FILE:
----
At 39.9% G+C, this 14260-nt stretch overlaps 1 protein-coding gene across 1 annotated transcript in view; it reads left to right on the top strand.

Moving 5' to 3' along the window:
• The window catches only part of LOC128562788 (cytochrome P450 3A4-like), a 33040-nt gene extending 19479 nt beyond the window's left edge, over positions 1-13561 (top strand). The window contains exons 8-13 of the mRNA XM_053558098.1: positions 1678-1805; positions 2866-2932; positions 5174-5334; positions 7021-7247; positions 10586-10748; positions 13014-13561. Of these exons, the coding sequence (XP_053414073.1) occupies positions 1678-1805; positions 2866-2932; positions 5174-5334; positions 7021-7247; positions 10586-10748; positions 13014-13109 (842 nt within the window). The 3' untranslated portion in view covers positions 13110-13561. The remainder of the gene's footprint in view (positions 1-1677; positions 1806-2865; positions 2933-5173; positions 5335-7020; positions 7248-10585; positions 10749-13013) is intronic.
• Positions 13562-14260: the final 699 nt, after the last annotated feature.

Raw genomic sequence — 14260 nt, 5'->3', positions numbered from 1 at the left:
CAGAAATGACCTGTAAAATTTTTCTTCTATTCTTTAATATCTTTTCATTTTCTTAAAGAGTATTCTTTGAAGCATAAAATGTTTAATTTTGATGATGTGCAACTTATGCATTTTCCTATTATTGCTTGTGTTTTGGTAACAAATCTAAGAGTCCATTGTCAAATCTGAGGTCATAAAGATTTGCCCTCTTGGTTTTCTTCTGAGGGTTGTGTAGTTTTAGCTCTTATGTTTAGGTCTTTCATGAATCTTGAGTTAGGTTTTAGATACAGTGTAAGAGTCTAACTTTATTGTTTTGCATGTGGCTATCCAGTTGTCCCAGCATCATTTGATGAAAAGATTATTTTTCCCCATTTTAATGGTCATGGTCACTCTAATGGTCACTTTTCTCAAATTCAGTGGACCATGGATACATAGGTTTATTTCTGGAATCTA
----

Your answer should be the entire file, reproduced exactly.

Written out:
At 39.9% G+C, this 14260-nt stretch overlaps 1 protein-coding gene across 1 annotated transcript in view; it reads left to right on the top strand.

Moving 5' to 3' along the window:
• The window catches only part of LOC128562788 (cytochrome P450 3A4-like), a 33040-nt gene extending 19479 nt beyond the window's left edge, over positions 1-13561 (top strand). The window contains exons 8-13 of the mRNA XM_053558098.1: positions 1678-1805; positions 2866-2932; positions 5174-5334; positions 7021-7247; positions 10586-10748; positions 13014-13561. Of these exons, the coding sequence (XP_053414073.1) occupies positions 1678-1805; positions 2866-2932; positions 5174-5334; positions 7021-7247; positions 10586-10748; positions 13014-13109 (842 nt within the window). The 3' untranslated portion in view covers positions 13110-13561. The remainder of the gene's footprint in view (positions 1-1677; positions 1806-2865; positions 2933-5173; positions 5335-7020; positions 7248-10585; positions 10749-13013) is intronic.
• Positions 13562-14260: the final 699 nt, after the last annotated feature.

Raw genomic sequence — 14260 nt, 5'->3', positions numbered from 1 at the left:
CAGAAATGACCTGTAAAATTTTTCTTCTATTCTTTAATATCTTTTCATTTTCTTAAAGAGTATTCTTTGAAGCATAAAATGTTTAATTTTGATGATGTGCAACTTATGCATTTTCCTATTATTGCTTGTGTTTTGGTAACAAATCTAAGAGTCCATTGTCAAATCTGAGGTCATAAAGATTTGCCCTCTTGGTTTTCTTCTGAGGGTTGTGTAGTTTTAGCTCTTATGTTTAGGTCTTTCATGAATCTTGAGTTAGGTTTTAGATACAGTGTAAGAGTCTAACTTTATTGTTTTGCATGTGGCTATCCAGTTGTCCCAGCATCATTTGATGAAAAGATTATTTTTCCCCATTTTAATGGTCATGGTCACTCTAATGGTCACTTTTCTCAAATTCAGTGGACCATGGATACATAGGTTTATTTCTGGAATCTA